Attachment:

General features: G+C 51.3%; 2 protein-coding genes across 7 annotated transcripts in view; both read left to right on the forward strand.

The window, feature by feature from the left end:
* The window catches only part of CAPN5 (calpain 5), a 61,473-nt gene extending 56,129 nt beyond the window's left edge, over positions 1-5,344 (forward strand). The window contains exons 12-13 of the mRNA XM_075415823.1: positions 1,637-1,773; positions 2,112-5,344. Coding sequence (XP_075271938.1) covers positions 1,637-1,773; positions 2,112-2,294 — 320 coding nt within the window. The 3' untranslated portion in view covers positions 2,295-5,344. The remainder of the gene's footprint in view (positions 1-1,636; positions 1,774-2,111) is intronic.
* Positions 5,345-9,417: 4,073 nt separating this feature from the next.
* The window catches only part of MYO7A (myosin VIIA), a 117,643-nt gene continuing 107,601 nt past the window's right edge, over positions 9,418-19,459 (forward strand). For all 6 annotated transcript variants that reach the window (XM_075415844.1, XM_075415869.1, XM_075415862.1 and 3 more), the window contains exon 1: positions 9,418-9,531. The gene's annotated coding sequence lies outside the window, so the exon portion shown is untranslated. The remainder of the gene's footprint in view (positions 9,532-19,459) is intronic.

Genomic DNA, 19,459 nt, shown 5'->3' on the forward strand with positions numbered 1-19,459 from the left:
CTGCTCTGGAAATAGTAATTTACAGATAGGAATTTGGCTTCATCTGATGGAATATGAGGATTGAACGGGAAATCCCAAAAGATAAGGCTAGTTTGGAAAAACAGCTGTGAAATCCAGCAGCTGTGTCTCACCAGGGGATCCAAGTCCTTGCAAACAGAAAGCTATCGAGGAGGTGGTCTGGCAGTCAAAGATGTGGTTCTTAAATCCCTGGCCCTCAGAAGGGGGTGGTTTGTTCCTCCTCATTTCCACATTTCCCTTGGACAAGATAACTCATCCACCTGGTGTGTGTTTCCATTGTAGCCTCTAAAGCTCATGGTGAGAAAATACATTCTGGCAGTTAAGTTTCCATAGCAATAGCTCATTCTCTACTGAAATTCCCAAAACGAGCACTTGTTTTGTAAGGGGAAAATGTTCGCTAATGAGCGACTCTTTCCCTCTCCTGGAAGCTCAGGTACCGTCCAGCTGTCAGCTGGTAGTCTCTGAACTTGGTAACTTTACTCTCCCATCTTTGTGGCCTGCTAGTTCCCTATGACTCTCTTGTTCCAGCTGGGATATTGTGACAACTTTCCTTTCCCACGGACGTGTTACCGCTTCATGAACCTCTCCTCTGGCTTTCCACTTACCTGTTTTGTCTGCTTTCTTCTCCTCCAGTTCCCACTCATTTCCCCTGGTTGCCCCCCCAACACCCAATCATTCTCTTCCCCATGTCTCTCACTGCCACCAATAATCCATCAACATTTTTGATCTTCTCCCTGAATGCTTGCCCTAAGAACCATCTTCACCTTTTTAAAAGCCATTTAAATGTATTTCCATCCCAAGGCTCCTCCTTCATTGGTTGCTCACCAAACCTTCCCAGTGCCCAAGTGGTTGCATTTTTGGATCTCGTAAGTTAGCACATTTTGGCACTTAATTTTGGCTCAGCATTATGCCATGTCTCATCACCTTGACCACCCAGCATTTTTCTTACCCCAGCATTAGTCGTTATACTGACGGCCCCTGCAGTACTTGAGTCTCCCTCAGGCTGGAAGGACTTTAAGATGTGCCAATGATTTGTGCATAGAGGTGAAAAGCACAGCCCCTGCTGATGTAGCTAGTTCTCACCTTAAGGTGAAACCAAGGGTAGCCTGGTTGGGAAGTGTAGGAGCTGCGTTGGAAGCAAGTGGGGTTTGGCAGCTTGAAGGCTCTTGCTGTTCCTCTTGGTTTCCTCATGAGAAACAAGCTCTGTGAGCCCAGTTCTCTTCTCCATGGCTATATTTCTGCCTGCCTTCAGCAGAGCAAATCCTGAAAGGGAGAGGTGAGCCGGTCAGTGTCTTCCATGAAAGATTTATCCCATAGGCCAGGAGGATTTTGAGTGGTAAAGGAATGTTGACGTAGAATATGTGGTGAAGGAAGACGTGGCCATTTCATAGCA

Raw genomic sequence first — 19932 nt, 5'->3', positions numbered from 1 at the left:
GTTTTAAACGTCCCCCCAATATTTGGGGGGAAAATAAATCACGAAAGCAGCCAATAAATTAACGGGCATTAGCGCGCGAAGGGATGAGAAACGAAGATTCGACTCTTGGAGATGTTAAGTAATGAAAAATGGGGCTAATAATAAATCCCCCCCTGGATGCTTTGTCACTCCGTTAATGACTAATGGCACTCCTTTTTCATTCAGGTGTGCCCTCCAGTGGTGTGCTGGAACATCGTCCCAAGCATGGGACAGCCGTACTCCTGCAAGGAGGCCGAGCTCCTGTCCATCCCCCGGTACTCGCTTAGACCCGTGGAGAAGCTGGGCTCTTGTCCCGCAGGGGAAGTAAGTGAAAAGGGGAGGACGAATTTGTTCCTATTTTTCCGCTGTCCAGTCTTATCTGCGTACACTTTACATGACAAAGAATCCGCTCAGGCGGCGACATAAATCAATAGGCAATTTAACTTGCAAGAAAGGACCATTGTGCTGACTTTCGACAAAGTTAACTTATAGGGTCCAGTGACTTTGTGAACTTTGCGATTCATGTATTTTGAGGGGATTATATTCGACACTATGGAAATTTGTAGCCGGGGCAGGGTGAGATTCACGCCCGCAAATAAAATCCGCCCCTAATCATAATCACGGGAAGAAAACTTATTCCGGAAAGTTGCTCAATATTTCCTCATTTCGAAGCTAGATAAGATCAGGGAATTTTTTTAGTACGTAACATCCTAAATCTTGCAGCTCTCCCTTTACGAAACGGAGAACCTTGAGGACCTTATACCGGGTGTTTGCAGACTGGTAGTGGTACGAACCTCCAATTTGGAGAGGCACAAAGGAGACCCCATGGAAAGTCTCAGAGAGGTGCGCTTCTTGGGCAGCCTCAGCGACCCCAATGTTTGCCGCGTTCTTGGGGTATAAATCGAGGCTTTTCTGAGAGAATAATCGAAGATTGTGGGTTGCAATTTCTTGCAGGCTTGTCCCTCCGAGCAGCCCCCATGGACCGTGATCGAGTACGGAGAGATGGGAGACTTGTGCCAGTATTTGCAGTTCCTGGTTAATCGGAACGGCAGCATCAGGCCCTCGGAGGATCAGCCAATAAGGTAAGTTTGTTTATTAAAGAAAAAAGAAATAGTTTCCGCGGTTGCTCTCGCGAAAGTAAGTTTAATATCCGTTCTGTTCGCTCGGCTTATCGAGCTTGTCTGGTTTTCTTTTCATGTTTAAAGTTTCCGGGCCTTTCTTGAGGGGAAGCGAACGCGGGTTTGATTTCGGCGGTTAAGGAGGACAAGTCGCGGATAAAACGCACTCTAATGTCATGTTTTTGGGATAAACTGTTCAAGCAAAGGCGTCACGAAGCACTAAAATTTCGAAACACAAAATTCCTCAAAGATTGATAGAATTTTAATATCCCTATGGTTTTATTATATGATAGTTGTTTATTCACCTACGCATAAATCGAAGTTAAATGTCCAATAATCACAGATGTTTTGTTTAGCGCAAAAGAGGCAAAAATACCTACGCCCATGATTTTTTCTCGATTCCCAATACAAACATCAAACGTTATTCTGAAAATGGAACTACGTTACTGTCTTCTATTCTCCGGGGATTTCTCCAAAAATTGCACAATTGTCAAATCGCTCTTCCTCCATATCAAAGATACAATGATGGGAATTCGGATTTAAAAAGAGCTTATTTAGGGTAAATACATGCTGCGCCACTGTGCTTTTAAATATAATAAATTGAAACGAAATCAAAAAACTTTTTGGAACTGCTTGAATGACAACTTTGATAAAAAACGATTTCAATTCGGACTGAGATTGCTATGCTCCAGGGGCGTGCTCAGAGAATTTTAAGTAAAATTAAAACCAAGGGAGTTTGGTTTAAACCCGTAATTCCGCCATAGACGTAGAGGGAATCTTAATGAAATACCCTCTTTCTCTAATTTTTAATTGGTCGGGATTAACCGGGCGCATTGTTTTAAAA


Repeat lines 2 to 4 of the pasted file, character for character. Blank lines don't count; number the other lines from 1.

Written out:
The window, feature by feature from the left end:
* The window catches only part of CAPN5 (calpain 5), a 61,473-nt gene extending 56,129 nt beyond the window's left edge, over positions 1-5,344 (forward strand). The window contains exons 12-13 of the mRNA XM_075415823.1: positions 1,637-1,773; positions 2,112-5,344. Coding sequence (XP_075271938.1) covers positions 1,637-1,773; positions 2,112-2,294 — 320 coding nt within the window. The 3' untranslated portion in view covers positions 2,295-5,344. The remainder of the gene's footprint in view (positions 1-1,636; positions 1,774-2,111) is intronic.
* Positions 5,345-9,417: 4,073 nt separating this feature from the next.